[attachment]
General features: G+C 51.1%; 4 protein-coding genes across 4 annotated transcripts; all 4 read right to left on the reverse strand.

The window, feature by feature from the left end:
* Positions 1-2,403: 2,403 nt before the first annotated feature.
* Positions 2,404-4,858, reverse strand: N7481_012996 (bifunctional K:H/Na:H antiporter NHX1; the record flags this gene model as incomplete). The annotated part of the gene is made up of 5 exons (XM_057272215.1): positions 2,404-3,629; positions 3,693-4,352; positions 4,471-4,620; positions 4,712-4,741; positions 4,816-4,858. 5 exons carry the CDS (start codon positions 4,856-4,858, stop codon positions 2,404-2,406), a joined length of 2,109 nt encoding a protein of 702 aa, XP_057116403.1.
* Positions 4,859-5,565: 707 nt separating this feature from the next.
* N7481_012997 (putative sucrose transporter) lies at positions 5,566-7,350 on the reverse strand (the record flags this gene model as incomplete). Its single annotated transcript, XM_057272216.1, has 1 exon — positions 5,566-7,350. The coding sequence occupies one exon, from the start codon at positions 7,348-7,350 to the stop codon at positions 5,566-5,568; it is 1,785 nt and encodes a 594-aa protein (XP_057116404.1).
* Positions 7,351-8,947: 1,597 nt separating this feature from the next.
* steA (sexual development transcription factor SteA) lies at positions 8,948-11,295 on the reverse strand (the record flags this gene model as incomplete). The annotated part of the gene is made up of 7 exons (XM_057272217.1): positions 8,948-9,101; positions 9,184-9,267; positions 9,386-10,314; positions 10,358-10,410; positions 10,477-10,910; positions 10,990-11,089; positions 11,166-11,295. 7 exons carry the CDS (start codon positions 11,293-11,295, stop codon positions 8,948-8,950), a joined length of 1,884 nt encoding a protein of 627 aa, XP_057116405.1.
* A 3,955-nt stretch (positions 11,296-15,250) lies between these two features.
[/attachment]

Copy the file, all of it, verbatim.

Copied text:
General features: G+C 51.1%; 4 protein-coding genes across 4 annotated transcripts; all 4 read right to left on the reverse strand.

The window, feature by feature from the left end:
* Positions 1-2,403: 2,403 nt before the first annotated feature.
* Positions 2,404-4,858, reverse strand: N7481_012996 (bifunctional K:H/Na:H antiporter NHX1; the record flags this gene model as incomplete). The annotated part of the gene is made up of 5 exons (XM_057272215.1): positions 2,404-3,629; positions 3,693-4,352; positions 4,471-4,620; positions 4,712-4,741; positions 4,816-4,858. 5 exons carry the CDS (start codon positions 4,856-4,858, stop codon positions 2,404-2,406), a joined length of 2,109 nt encoding a protein of 702 aa, XP_057116403.1.
* Positions 4,859-5,565: 707 nt separating this feature from the next.
* N7481_012997 (putative sucrose transporter) lies at positions 5,566-7,350 on the reverse strand (the record flags this gene model as incomplete). Its single annotated transcript, XM_057272216.1, has 1 exon — positions 5,566-7,350. The coding sequence occupies one exon, from the start codon at positions 7,348-7,350 to the stop codon at positions 5,566-5,568; it is 1,785 nt and encodes a 594-aa protein (XP_057116404.1).
* Positions 7,351-8,947: 1,597 nt separating this feature from the next.
* steA (sexual development transcription factor SteA) lies at positions 8,948-11,295 on the reverse strand (the record flags this gene model as incomplete). The annotated part of the gene is made up of 7 exons (XM_057272217.1): positions 8,948-9,101; positions 9,184-9,267; positions 9,386-10,314; positions 10,358-10,410; positions 10,477-10,910; positions 10,990-11,089; positions 11,166-11,295. 7 exons carry the CDS (start codon positions 11,293-11,295, stop codon positions 8,948-8,950), a joined length of 1,884 nt encoding a protein of 627 aa, XP_057116405.1.
* A 3,955-nt stretch (positions 11,296-15,250) lies between these two features.